Appcessory is a new word that combined smartphone apps and accessories, and it collectively refers to smartphone peripherals that operate as applications. By attaching or embedding radio-frequency identification (RFID) tags on exhibits, visitors can easily experience AR effects with their smartphones. RFID uses electromagnetic fields to automatically identify and track tags attached to objects.
The Korea Advanced Institute of Science & Technology (KAIST) said that WonderScope can be applied in various forms in conjunction with smartwatches, smartphones, and tablets with Android operating systems. "WonderScope's various applications are possible not only in education but also in commercial exhibitions," Lee Woo-hoon, a senior KAIST researcher, said in a statement on September 13.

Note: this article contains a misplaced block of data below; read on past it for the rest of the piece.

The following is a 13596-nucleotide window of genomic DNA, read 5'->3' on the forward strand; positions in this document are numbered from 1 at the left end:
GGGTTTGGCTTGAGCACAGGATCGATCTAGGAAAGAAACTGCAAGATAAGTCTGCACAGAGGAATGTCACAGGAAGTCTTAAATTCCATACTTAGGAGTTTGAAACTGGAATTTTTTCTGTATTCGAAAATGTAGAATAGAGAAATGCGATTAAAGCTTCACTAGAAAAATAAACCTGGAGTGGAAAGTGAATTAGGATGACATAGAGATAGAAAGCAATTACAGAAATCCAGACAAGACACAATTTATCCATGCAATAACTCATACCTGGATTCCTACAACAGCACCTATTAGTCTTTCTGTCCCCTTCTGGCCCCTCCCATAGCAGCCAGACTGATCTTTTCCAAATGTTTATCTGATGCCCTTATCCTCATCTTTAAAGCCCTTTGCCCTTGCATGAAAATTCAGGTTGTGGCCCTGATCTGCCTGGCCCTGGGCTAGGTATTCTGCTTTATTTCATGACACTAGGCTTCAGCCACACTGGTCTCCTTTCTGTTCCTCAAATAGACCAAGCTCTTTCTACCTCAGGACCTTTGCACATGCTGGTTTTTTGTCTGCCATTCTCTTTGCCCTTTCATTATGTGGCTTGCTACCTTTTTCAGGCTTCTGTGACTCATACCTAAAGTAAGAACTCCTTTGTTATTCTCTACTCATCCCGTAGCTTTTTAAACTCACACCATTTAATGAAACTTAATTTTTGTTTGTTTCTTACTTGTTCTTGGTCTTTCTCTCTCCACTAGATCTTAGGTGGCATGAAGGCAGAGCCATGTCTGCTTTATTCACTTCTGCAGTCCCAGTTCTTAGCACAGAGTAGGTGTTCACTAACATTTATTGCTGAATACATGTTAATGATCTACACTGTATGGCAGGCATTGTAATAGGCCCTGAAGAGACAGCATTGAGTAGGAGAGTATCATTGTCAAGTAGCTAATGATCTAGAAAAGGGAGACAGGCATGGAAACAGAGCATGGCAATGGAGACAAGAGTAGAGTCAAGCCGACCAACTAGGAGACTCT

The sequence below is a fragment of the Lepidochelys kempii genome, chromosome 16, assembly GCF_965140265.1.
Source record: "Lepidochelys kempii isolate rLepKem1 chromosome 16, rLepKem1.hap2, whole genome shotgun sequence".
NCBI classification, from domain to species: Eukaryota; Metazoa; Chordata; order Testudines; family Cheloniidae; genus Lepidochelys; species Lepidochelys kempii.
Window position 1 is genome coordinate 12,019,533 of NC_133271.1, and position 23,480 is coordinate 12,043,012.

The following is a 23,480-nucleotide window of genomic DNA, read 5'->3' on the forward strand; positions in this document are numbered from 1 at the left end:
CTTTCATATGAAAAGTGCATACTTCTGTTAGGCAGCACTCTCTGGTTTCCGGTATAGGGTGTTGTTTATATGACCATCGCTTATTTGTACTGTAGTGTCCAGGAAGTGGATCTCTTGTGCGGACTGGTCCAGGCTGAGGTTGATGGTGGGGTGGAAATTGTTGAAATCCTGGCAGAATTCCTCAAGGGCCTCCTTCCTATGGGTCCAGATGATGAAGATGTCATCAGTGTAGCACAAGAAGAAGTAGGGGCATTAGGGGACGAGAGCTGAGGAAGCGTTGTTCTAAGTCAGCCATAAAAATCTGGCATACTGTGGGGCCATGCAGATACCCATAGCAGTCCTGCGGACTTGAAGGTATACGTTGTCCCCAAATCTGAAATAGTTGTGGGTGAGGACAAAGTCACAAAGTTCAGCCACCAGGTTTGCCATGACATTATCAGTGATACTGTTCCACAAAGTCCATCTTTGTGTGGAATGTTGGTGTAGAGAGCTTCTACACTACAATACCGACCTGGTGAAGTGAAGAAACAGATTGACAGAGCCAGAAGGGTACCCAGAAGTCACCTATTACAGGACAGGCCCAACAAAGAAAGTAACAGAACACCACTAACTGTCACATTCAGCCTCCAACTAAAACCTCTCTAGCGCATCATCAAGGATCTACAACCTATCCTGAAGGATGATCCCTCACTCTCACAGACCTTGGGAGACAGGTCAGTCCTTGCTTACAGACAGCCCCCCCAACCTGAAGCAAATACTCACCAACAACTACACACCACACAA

For the wide use of WonderScope, KAIST said that two complementary characteristics of optical displacement sensor output and acceleration sensor output were used together to stably locate various materials such as paper, stone, wood, plastic, acrylic, and glass, as well as surfaces with irregularities and physical patterns.
The location can be determined even at a range of about 4 cm from the surface, enabling simple three-dimensional interaction near the surface. The research team has developed various case project templates and support tools to easily produce smartphone apps using general-purpose virtual reality and Unity, a cross-platform game engine developed by Unity Technologies.
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